Women are not the only ones who experience less than desirable effects of a monthly cycle, as a quarter of British men have confessed they experience a ‘man-period’.
Having surveyed both men and women in the UK, a new survey found that 58% of women believed their other halves regularly experience the phenomenon.
The team at vouchercloud undertook the study as part of ongoing research into the lifestyles, habits and relationships of Britons. 2,412 Britons aged 18 and over took part in the survey, with a 50/50 split of men and women. All respondents stated they have been in a relationship for a minimum of 12 months and co-habited with their partner.
Initially, all male respondents were asked if they believed they experienced ‘man-periods’. They were asked to consider the common side effects of PMS which women regularly experience during their menstrual cycle, including tiredness, cramps, increased sensitivity etc. A quarter of respondents (26%) stated that they had, while remaining participants either had not (65%) or were ‘unsure’ (9%).
In order to understand this further, the relevant respondents were then asked what symptoms they had experienced during their 'man-period'. When provided with a list of possible responses and told to select all that applied, the top 5 results were as follows:
- Irritable - 56%
- More tired than normal - 51%
- Increased cravings e.g. chocolate, ice-cream - 47%
- Constantly hungry - 43%
- Easily upset - 43%
Further to this, 15% of these men stated they felt ‘bloated’ and 12% confessed they were ‘more sensitive about my weight’. Additionally, 5% believed they experienced ‘menstrual cramps’.
The team then surveyed the female respondents and asked questions about ‘man-periods’ and whether they had noticed any related changes in their partners. 48% of women believed their partners regularly experienced ‘man-periods’, with 18% agreeing that their partner 'handles their 'period' worse than I do'.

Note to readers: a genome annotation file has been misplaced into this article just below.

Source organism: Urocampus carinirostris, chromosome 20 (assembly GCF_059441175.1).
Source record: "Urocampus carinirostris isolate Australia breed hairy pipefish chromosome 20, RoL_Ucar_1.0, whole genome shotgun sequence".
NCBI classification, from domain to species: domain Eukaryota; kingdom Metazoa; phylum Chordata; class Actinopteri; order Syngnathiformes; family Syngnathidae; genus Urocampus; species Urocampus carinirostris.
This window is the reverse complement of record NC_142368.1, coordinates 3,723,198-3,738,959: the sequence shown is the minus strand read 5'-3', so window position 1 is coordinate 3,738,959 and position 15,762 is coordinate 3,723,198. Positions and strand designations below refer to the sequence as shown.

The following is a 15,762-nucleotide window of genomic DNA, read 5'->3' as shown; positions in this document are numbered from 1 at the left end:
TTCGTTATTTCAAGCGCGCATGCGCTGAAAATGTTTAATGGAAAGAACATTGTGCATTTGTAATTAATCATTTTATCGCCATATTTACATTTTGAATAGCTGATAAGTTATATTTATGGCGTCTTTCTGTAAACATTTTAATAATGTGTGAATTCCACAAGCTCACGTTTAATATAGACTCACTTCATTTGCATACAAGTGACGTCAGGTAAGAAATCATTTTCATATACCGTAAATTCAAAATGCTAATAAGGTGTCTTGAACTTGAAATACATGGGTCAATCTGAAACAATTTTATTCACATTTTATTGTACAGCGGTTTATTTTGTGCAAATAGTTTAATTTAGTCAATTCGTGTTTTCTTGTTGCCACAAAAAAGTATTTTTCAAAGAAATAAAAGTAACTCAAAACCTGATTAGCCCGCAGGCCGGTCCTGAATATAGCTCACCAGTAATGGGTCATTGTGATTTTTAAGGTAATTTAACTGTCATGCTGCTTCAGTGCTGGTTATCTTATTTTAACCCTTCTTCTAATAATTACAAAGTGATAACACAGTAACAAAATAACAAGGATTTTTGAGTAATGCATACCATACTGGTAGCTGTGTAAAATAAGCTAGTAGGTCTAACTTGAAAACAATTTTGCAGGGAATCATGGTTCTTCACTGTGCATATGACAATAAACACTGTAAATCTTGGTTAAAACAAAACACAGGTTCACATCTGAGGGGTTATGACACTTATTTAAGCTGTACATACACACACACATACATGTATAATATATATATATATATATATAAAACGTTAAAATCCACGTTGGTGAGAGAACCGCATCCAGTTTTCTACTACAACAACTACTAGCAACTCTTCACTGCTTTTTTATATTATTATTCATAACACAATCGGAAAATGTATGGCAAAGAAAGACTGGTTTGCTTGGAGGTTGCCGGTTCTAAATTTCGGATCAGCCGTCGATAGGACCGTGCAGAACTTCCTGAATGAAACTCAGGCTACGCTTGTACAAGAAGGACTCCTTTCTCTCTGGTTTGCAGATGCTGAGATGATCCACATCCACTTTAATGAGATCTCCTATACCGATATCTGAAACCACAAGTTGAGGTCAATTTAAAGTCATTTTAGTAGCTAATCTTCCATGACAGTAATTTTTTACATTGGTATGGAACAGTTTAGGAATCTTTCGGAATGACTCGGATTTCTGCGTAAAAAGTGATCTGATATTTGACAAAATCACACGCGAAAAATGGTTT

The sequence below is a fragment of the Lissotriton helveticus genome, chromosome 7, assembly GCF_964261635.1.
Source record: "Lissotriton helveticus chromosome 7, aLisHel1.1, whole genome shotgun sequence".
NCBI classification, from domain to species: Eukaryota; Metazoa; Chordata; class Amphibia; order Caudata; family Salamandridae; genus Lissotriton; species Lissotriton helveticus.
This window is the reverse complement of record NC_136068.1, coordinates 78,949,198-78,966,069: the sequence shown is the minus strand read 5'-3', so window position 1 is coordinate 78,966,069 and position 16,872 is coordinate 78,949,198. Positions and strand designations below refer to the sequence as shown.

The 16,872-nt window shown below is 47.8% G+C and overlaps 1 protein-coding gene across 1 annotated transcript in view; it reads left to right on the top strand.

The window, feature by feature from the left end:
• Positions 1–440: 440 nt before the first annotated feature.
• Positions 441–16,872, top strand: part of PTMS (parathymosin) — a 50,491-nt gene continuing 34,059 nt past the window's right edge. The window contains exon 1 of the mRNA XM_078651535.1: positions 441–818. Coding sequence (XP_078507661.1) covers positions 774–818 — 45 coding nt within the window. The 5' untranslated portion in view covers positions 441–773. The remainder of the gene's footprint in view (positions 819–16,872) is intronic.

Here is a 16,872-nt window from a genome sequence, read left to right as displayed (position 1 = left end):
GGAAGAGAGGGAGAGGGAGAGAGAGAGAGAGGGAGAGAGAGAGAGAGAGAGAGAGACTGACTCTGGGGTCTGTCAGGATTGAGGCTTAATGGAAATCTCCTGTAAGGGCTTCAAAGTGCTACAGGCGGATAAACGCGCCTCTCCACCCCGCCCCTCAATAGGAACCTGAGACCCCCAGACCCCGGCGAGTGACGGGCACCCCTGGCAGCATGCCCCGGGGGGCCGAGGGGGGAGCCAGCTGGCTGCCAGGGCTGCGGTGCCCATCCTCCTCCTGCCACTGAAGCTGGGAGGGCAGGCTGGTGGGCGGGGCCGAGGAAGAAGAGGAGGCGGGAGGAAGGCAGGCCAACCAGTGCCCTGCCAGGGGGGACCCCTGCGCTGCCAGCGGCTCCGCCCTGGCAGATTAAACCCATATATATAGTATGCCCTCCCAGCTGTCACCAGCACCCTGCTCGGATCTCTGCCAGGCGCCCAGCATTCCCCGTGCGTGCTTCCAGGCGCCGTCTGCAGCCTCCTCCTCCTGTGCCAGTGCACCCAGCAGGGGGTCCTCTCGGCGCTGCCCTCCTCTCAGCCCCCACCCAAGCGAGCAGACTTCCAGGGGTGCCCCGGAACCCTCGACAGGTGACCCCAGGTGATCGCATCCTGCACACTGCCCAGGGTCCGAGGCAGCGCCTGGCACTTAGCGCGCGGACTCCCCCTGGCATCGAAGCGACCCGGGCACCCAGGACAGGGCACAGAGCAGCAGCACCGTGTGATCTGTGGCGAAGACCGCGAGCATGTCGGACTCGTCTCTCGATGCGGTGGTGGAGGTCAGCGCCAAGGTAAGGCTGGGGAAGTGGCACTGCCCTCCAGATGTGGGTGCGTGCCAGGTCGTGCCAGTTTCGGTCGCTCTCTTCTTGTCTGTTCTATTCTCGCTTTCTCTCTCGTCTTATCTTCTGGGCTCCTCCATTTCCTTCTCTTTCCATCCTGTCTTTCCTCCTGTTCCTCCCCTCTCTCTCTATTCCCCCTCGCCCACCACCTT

Furthermore, all female respondents whose partners had ‘man-periods’ were asked whether they offered any special support to their partners during these times, of which 43% admitted that ‘yes’ they did. When asked how they had done so, the most common ways cited were ‘try and cheer him up’ (44%) and ‘walk around on egg shells’ (39%). Of those who didn't, 33% admitted they had told their partner to ‘man up’.
According to the poll, the average British man who believes he has a ‘man-period’ spends an additional £81.53 on food and snacks per month, including takeaways and Just Eat orders, compared to those who don't believe they have ‘man-periods’ who spend an extra £63.69 per month to combat increased cravings.
Chris Johnson, Head of Operations at vouchercloud.com, commented:
“There have long been rumours about men having their own version of PMS, but these findings show this is a real phenomenon which many British men experience. PMS may well be a biological effect for women only, but clearly a lot of men have their own monthly ups and downs to handle too!
We'd suggest that men take their lead from the ladies in order to cope with their ‘man-periods’; gentle exercise, plenty of sleep and a healthy diet should help you get back on track in no time - but there's no problem with a night spent eating pizza and ice cream on the sofa either!”